ROS 101: A practical example

05 February 2014

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In the previous ROS 101 post, we provided a quick introduction to ROS to answer questions like What is ROS? and How do I get started? Now that you understand the basics, here’s how they can apply to a practical example. Follow along to see how we actually ‘do’ all of these things …

First, you will need to run Ubuntu, and have ROS installed on it. For your convenience, you can download our easy-to-use image here:

Login (username): user
Password: learn

Get VMWare Player, and use the virtual disk above. If you don’t want to use the provided image, follow the tutorial here (after installing Ubuntu 12.04):

Throughout the rest of the tutorials, we will be referencing the ROS cheatsheet available here.

Open a new Terminal Window (Ctrl + Alt + T).
In the new terminal, type roscore (And press enter).
This should produce something similar to the below.

ROS Figure 1

What you have just done is started the ROS Master as we described above. We can now experiment with some ROS commands.
Open a new Terminal, and type in rostopic. This will give you a list of all the options that the rostopic command can do. For now, we are interested in rostopic list
Type in rostopic list. (And press enter). This should give you a window like the following:

ROS Figure 2

The two entries listed above are ROS’s built in way of reporting and aggregating debug messages in the system. What we want to do is publish and subscribe to a message.
You can open a new Terminal again, or open a new tab on the same terminal window (Ctrl + Shift + T).
In the new Terminal, type in: rostopic pub /hello std_msgs/String “Hello Robot”

ROS Figure 3

Let’s break down the parts of that command.
rostopic pub – This commands ROS to publish a new topic.
/hello – This is the name of the new topic. (Can be whatever you want)
std_msgs/String – This is the topic type. We want to publish a string topic. In our overview examples above, it was an image data type.
“Hello Robot” – This is the actual data contained by the topic. I.E. the message itself.
Going back to the previous Terminal, we can execute rostopic list again.
We now have a new topic listed! We can also echo the topic to see the message. rostopic echo /hello

ROS Figure 4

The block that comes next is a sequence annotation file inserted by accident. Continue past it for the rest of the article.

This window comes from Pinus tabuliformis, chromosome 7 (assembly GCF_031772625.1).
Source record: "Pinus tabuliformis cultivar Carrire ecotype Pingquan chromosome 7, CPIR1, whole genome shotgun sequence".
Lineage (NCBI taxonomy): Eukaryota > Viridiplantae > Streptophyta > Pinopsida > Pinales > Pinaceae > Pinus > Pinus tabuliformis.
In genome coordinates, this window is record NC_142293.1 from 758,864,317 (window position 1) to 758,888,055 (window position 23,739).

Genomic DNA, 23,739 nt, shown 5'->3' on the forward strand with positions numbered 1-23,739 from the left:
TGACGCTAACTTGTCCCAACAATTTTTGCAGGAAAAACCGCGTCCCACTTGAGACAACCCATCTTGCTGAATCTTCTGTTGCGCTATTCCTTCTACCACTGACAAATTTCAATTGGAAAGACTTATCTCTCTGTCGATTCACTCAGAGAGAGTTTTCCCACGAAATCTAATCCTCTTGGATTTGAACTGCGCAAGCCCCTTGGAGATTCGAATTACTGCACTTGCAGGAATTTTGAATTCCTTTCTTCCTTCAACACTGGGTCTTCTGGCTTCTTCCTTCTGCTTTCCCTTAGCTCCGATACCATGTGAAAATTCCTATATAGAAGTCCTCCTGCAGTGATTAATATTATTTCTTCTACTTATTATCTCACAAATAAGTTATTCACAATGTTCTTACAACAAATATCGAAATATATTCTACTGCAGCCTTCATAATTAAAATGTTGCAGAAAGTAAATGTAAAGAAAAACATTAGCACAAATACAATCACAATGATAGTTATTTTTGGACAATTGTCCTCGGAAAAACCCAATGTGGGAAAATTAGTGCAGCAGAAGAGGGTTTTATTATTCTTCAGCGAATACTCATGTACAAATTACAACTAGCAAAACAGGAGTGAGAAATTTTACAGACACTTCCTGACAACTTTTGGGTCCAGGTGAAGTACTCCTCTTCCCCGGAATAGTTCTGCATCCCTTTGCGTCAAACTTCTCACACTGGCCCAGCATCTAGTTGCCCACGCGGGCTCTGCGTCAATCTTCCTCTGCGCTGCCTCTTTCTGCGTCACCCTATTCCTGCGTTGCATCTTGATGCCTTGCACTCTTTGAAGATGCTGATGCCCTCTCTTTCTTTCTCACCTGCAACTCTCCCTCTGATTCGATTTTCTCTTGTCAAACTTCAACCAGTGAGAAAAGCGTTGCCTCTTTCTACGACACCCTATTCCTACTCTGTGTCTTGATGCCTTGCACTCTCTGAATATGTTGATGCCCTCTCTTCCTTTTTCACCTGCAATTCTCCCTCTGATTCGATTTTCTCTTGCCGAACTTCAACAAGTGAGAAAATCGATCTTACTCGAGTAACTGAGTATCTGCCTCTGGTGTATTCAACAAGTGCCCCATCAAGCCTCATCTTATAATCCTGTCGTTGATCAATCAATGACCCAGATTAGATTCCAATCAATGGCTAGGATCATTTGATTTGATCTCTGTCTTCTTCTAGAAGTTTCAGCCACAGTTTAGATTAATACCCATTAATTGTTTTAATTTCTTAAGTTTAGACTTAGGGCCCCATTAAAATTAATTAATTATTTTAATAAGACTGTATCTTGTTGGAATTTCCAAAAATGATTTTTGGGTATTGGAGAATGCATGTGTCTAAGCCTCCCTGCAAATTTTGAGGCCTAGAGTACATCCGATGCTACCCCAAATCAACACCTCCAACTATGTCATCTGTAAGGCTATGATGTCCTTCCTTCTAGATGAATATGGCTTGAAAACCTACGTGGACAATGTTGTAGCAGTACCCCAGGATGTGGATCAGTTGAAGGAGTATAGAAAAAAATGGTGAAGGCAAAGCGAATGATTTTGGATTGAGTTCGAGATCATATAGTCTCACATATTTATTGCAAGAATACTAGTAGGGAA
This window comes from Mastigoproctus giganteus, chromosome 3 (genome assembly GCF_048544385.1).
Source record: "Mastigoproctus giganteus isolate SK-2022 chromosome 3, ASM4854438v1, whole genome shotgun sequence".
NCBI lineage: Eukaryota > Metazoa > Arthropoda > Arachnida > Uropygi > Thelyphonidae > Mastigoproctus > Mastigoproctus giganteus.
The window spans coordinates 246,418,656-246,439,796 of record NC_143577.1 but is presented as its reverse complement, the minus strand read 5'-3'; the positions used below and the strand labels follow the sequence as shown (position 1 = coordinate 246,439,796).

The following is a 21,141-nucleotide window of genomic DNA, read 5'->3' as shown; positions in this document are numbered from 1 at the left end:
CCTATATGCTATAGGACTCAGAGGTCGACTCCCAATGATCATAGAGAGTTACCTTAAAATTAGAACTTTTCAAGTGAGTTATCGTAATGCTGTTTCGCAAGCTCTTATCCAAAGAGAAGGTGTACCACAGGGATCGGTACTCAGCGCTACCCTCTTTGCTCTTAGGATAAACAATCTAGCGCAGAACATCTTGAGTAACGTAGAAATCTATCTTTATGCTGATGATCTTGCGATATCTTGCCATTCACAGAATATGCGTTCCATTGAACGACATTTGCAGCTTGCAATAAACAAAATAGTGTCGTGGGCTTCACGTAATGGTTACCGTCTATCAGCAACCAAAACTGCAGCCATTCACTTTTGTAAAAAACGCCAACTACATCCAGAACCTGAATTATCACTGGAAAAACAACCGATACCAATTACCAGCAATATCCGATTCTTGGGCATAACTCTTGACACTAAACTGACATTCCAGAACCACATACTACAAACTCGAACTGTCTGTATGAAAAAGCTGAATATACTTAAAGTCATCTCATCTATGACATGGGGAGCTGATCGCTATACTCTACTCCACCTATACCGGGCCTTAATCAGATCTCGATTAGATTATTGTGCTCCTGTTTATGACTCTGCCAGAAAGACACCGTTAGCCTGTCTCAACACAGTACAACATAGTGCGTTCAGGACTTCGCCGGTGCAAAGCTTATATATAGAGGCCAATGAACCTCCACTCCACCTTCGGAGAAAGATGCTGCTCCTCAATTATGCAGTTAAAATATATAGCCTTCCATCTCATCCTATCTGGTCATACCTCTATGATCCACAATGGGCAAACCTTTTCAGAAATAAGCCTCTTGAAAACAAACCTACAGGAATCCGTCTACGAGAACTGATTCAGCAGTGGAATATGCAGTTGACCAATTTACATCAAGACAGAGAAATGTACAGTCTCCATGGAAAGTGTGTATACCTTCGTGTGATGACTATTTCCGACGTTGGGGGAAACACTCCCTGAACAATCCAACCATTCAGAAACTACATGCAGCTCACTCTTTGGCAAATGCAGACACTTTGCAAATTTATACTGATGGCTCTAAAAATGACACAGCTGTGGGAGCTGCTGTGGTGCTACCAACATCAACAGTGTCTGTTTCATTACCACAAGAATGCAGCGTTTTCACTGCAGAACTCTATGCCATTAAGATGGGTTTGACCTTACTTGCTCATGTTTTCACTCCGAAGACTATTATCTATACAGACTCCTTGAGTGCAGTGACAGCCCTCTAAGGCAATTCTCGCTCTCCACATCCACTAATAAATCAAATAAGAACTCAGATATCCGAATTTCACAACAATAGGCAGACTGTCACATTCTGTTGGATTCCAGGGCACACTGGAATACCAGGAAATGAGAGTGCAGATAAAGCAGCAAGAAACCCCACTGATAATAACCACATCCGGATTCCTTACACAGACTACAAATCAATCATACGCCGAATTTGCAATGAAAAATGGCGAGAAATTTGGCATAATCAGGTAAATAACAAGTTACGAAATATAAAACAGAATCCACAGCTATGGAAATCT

We have now successfully published a topic with a message, and received that message.
Type Ctrl + C to stop echoing the /hello topic.
We can also look into the node that is publishing the message. Type in rosnode list. You will get a list similar to the one below. (The exact numbers beside the rostopic node may be different)

ROS Figure 5

Because we asked rostopic to publish the /hello topic for us, ROS went ahead and created a node to do so. We can look into details of by typing rosnode info /rostopic_…..(whatever numbers)
TIP: In ROS, and in Linux in general, whenever you start typing something, you can press the Tab key to auto-complete it. If there is more than one entry, double tap Tab to get the list. In the above example, all I typed was rosnode info /rost(TAB)

ROS Figure 6

We can get info on our topic the same way, by typing rostopic info /hello.

ROS Figure 7

You will notice that the node listed under “Publishers:” is the same node we requested info about.

Up till now, we have covered the fundamentals of ROS, how to use rostopic, rosnode.

Next time, we will compile a short example program, and try it out.


See all the ROS101 tutorials here. If you liked this article, you may also be interested in:

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Clearpath Robotics Clearpath Robotics is dedicated to automating the world's dullest, dirtiest and deadliest jobs through mobile robotic solutions.
Clearpath Robotics Clearpath Robotics is dedicated to automating the world's dullest, dirtiest and deadliest jobs through mobile robotic solutions.

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